Taking a totally different tack from the books above, Jasmine Warga’s My heart and other black holes is a tear-jerker. Aysel (pronounced Uh-sell) wants to end it all, but doesn’t want to do it alone. She meets a boy online who is also looking for someone to help him, and before long she and Roman have made a pact to commit suicide on April 6th. But in spite of herself, she starts falling for him – and realises that she has far more to live for than she ever imagined. But will she convince Roman in time? Very moving story that makes you cry, yet also makes you realise how precious life is; Warga’s story tackles a difficult subject with sensitivity and insight. (Hodder, 2015, ISBN 978-1444791532).

Margo Lanaghan in The Brides of Rollrock Island delves into folklore, another staple ingredient in children’s literature. Misskaella doesn’t look like the other pretty girls on Rollrock Island and is teased and bullied by them. But Misskaella has a secret – she can charm the seals on the shores into shedding their skins and becoming human. bridesBTo get her revenge on the girls who look down on her, she gives each young man a beautiful seal wife – for a price. But the selkies pine for the sea, and the strange, enchanting seal women of Rollrock Island will find a way to return to the water… A beautifully told tale, quite a challenging read, but if you are enchanted by fairy and folk tales this unusual story will capture your imagination just as Misskaella captures the seal women. (David Fickling, 2013, ISBN 978-1849921121).

Melissa Marr is one of my favourite young adult authors and her latest is Made for you. Eva’s the queen bee at school, with a coterie of loyal friends and a handsome boyfriend. Then she’s nearly killed by a hit and run driver. Not only scarred, she discovers that when someone touches her, she has a vision of their death, and not just that – she’s having visions of her friends being murdered. When the visions start to come true, she realises that the hit and run driver was a serial killer – and now he’s obsessed with Eva, and killing her friends to get closer to her. But can Eva’s visions save everyone she loves? And is the killer closer than she thinks? A very disturbing tale about love gone wrong, with adult content. (HarperCollins, 2015, ISBN 978-0007584208).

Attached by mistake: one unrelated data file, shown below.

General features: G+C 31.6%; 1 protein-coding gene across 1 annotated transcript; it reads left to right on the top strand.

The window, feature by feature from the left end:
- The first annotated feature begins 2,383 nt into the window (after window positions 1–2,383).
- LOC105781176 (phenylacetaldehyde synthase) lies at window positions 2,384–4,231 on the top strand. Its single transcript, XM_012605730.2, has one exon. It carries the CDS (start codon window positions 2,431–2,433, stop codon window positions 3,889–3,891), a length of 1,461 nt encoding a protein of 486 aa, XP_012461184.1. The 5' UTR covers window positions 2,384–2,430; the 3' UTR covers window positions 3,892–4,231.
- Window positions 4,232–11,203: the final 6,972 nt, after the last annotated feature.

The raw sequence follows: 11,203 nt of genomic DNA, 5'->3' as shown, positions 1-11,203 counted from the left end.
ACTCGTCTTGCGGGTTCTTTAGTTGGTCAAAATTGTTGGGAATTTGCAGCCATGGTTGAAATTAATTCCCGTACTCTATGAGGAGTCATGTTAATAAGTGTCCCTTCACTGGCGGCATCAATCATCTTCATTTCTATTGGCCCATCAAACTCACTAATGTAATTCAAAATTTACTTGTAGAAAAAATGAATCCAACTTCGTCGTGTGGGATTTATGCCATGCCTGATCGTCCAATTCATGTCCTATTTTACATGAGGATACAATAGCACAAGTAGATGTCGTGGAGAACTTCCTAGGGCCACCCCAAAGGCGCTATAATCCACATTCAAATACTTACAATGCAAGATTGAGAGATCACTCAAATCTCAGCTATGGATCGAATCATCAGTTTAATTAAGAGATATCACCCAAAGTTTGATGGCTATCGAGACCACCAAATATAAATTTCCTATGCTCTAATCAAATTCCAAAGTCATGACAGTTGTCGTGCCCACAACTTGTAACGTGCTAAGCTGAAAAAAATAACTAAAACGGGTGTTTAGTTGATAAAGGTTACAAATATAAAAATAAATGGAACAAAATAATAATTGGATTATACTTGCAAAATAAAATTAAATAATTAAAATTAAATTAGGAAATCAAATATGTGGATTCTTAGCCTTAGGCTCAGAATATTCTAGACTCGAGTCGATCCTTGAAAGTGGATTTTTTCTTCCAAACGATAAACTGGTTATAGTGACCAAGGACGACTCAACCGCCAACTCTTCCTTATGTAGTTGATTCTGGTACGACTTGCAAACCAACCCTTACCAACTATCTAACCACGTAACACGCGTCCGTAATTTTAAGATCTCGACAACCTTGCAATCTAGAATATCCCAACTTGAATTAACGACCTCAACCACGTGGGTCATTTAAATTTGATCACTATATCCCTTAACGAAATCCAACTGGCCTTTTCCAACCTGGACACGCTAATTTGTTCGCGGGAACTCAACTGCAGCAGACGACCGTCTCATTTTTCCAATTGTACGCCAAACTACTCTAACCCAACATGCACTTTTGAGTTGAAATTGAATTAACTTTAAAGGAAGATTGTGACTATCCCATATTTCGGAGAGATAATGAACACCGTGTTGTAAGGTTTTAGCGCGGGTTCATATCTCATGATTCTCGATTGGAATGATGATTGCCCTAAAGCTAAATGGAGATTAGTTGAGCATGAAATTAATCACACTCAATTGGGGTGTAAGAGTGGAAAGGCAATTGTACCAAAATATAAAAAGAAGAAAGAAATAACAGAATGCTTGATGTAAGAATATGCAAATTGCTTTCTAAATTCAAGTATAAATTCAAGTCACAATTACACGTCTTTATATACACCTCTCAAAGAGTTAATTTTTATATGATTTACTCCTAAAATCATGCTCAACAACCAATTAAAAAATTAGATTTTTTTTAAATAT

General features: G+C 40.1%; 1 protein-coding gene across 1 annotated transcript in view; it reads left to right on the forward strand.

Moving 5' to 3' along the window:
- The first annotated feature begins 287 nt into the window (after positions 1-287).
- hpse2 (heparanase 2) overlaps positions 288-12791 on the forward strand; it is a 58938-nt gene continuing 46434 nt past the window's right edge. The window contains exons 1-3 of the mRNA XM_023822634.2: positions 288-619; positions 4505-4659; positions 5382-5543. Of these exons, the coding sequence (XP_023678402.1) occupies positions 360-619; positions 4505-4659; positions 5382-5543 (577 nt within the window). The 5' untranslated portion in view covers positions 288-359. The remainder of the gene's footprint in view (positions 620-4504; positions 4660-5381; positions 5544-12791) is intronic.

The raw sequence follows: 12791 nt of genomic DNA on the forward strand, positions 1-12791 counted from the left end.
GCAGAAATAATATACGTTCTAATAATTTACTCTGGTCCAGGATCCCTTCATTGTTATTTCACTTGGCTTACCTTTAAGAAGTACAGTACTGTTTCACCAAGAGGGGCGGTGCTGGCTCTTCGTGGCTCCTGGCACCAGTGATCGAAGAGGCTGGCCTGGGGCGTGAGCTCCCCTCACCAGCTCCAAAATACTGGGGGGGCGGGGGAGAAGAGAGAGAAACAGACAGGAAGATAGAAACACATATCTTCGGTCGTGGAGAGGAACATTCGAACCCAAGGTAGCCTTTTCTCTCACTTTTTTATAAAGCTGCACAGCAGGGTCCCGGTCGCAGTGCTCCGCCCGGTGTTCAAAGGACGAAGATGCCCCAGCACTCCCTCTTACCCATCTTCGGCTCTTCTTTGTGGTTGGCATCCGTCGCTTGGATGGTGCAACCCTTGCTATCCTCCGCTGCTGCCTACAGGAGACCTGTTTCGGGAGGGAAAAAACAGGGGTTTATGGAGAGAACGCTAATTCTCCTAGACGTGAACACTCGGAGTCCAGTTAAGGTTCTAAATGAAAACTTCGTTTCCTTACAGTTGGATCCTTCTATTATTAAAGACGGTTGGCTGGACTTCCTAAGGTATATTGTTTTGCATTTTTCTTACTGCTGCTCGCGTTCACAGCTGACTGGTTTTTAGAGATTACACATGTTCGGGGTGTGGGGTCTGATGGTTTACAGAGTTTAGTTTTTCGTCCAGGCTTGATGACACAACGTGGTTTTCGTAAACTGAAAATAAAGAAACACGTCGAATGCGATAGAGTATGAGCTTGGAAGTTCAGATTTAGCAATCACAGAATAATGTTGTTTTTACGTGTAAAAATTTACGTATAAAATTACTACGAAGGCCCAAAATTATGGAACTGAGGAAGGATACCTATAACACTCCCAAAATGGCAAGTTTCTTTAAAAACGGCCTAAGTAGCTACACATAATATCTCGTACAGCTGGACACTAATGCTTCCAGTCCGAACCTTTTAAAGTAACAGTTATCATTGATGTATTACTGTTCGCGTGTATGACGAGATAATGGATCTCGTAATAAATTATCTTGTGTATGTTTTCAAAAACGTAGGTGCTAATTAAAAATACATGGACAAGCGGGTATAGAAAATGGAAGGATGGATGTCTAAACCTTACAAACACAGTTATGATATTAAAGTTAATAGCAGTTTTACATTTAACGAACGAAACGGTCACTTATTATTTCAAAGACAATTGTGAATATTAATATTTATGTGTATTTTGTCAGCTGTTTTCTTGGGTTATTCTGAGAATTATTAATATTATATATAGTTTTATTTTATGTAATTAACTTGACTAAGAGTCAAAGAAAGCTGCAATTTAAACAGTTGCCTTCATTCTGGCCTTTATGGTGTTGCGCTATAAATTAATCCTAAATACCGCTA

Kim Slater’s Smart is for fans of The Curious Incident of the Dog in the Night time. Kieran is a little bit different, which means that his stepfather Tony and stepbrother Ryan hate him. He spends his time down at the Embankment where he befriends homeless Jean, but when another homeless person is found dead in the river, he resolves to play detective and find out what happened. His investigations will lead him to fall foul of Tony and Ryan even more…  But Kieran is different, not stupid, and his quirky view on life sees more than anyone realises. Moving and satisfying story, very heartwarming. (Macmillan, 2015, ISBN 978-1447236672).

Another delightful spooky tale: Frances Hardinge’s The Lie Tree. In Victorian times, girls weren’t supposed to be clever – and Faith’s a clever girl, who takes after her scientist father. No one listens to her though, especially not her father. But then he then dies in mysterious circumstances, and Faith is convinced he was murdered. lie treeBShe discovers that her father had acquired a rare plant, which feeds on lies, and rewards the liar with visions revealing the truth of things. She starts to tell lies, big, dangerous lies, in the hope that she’ll find out who killed her father; but telling lies changes you. As Faith falls further in darkness, will she find the truth she seeks, and will it be too late to save herself? An unusual thriller with an unearthly twist; I really got lost in this one. (Macmillan, 2015, ISBN 978-1447264101).

And one for younger readers which I thoroughly enjoyed: Stitch Head: The beast of Grubbers Nubbin by Guy Bass. Stitch Head is a small, gentle monster living in the spooky Castle Grotteskew with lots of other monsters created by mad scientist, Professor Erasmus. Looking after a horde of hungry orphans is no easy task for the monsters; their attempts at cookery aren’t too successful to say the least! So they hatch a plan to steal the villagers’ food, food that’s being saved for the feast of Guzzlin’ Day, but they didn’t reckon on a wild and scary beast getting in their way… Mad and hilarious adventures with Stitch Head ensue! There is a whole series of these and they are a delight. (Stripes Publishing, 2015, ISBN 978-1847156099).beastB

Published by Jo

Writer, Editor, Librarian